Controversies[edit]

In a report published in 30 October 2012 DNA, K Ragothaman, former chief investigator of the CBI, talks about his new book Conspiracy to Kill Rajiv Gandhi: From the CBI Files and tells the reporter that while the CBI had started a preliminary inquiry in which MK Narayanan, West Bengal Governor and former Intelligence Bureau director, was named a suspect in hiding evidence, the case was buried by the then CBI chief.

Jain Commission and other reports[edit]

In the Jain report, various people and agencies are named as suspected of having been involved in the murder of Rajiv Gandhi. Among them, the cleric Chandraswami was suspected of involvement, including financing the assassination.[29][30][31] One of the accused, Ranganath, said Chandraswami was the godfather who financed the killing.[32] Sikh Militants were also suspected.[33][34] The interim report of the Jain CommIssion created a storm when it accused Muthu and the Tamils of a role in the assassination, leading to Congress withdrawing its support for the I. K. Gujral government and fresh elections in 1998. Also other strong LTTE sympathizers Vaiko with MDMK and Thol. Thirumavalavan with VCK have supported Congress under Sonia Gandhi in the past. However it is worth noting that Vaiko left the UPA alliance before the 2009 election, partly due to the Sri Lankan issue. In the 2001 Norway peace talks, Prabhakaran told the press that the assassination of Rajiv Gandhi was a sorrowful event. In 2006, LTTE spokesman Anton Balasingham told the Indian television channel NDTV that the killing was a "great tragedy, a monumental historical tragedy which we deeply regret."[35][36]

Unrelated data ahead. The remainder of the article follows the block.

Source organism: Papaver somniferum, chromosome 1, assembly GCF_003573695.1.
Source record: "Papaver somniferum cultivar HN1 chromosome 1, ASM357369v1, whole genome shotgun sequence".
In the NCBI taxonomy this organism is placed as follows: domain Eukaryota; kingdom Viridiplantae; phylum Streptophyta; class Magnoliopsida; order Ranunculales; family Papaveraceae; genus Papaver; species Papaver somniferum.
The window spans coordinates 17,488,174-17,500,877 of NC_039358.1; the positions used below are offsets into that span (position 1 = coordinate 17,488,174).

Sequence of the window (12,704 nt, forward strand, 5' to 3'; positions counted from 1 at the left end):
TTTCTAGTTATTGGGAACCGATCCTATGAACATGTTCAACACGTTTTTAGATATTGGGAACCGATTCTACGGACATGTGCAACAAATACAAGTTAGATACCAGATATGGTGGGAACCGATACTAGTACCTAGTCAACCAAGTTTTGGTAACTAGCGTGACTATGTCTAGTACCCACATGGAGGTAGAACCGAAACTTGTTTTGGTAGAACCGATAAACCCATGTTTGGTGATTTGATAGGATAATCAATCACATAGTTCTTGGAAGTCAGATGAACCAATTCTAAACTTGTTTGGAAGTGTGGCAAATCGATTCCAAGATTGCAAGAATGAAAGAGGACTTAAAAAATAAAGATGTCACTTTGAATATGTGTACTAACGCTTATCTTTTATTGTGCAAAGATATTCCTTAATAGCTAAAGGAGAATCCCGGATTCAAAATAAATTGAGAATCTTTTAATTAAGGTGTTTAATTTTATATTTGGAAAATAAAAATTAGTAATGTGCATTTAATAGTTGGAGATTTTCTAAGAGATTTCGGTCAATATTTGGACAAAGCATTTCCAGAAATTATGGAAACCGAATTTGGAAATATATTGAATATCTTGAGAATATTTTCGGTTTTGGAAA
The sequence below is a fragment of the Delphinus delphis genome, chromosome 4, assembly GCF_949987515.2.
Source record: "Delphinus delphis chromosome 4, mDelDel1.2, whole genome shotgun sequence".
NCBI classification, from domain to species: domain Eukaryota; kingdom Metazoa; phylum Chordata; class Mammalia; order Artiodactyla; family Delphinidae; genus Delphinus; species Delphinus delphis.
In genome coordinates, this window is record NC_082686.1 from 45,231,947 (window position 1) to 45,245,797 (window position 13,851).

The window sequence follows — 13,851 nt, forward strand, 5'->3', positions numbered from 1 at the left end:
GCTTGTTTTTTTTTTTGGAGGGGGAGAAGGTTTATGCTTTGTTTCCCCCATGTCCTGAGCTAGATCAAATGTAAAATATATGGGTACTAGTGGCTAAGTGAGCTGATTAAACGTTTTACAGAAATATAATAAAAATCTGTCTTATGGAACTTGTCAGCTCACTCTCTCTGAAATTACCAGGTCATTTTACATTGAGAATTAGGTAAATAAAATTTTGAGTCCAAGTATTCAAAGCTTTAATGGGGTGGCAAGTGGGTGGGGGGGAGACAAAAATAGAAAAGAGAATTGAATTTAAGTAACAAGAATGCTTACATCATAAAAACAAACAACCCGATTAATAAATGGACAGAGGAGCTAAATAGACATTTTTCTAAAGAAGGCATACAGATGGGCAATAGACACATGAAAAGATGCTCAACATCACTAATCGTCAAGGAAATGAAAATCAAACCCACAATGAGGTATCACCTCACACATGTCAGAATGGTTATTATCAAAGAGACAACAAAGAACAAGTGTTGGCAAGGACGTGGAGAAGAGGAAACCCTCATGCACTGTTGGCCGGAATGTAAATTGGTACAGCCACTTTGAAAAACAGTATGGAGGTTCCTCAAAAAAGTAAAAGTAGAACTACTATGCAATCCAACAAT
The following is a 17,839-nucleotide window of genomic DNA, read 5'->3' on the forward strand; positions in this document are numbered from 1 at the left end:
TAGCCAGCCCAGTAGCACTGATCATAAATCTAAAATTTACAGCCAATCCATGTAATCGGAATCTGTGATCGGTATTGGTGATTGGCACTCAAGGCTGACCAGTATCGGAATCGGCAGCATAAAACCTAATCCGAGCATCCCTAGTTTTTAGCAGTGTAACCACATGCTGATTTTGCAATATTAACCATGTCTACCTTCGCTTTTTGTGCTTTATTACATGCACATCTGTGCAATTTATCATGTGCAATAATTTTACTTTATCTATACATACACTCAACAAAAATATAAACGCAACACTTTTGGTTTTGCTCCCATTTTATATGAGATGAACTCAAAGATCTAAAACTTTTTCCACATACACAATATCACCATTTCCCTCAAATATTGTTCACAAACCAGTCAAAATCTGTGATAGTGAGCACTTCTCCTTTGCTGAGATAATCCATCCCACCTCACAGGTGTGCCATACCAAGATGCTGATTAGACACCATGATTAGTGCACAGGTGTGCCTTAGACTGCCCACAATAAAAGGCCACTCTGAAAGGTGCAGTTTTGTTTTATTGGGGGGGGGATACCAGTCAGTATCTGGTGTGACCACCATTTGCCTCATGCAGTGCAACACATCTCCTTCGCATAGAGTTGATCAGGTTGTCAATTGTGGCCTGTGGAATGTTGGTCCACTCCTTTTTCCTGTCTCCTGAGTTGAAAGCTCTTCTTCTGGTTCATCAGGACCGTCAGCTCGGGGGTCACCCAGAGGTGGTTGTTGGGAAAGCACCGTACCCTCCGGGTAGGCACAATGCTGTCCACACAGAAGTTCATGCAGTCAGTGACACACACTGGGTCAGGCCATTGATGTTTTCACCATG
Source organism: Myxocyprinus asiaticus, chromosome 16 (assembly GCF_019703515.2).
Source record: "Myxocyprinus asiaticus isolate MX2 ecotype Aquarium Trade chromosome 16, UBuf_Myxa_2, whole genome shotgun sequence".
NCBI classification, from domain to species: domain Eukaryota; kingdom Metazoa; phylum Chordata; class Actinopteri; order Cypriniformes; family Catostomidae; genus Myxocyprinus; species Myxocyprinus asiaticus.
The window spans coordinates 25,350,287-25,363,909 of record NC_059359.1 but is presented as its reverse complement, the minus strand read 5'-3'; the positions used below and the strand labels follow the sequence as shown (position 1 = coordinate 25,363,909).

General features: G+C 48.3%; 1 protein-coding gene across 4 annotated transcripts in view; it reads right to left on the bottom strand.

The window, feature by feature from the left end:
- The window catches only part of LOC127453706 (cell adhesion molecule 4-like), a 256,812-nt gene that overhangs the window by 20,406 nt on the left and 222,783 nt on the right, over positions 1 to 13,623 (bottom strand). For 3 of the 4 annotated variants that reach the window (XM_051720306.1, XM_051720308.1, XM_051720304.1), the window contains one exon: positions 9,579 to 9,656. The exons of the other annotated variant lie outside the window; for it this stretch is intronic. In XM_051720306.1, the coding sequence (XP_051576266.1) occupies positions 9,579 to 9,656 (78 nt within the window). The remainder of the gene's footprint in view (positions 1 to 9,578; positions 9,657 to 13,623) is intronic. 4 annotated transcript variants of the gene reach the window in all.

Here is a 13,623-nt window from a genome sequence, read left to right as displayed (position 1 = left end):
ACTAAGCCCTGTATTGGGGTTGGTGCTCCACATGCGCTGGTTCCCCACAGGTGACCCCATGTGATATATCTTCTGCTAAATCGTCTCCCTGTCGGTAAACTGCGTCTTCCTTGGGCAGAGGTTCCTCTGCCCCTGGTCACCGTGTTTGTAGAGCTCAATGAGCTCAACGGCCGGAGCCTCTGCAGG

Memorial and popular culture[edit]

References[edit]

  1. ^ "1991: Bomb kills India's former leader Rajiv Gandhi". BBC News. 1991-05-21. Archived from the original on 27 July 2008. Retrieved 2008-08-05. 
  2. ^ J. Cooper, Kenneth (29 Nov 1997). "Leader Of India Falls From Power". www.sun-sentinel.com. Retrieved 3 Aug 2014. 
  3. ^ "TN to release all Rajiv convicts". Retrieved 19 Feb 2014. 
  4. ^ "Assassination in India; Rajiv Gandhi is assassinated in bombing at campaign stop", by Barbara Crossette, The New York Times, May 22, 1991. Neena Gopal of the Gulf News of Dubai was also in the car, in the back seat with Chandrashekhar and a local party official. "A Chance To Be Near The People New Campaigning Style Put Gandhi In Crowds" by Barbara Crossette, New York Times, May 22, 1991, via Orlando Sentinel. Retrieved 2010-07-19.
  5. ^ Patel, Tejas. "Rajiv assassination mystery unsolved". Article. NDTV.com. Retrieved 21 May 2011. 
  6. ^ Patel, Tejas. "Rajiv assassination mystery unsolved". Article. Asian Tribune. Retrieved 21 May 2011. 
  7. ^ Assassination of Rajiv Gandhi — Shashi Ahluwalia, Meenakshi Ahluwalia. Google Books. Retrieved 2013-01-19.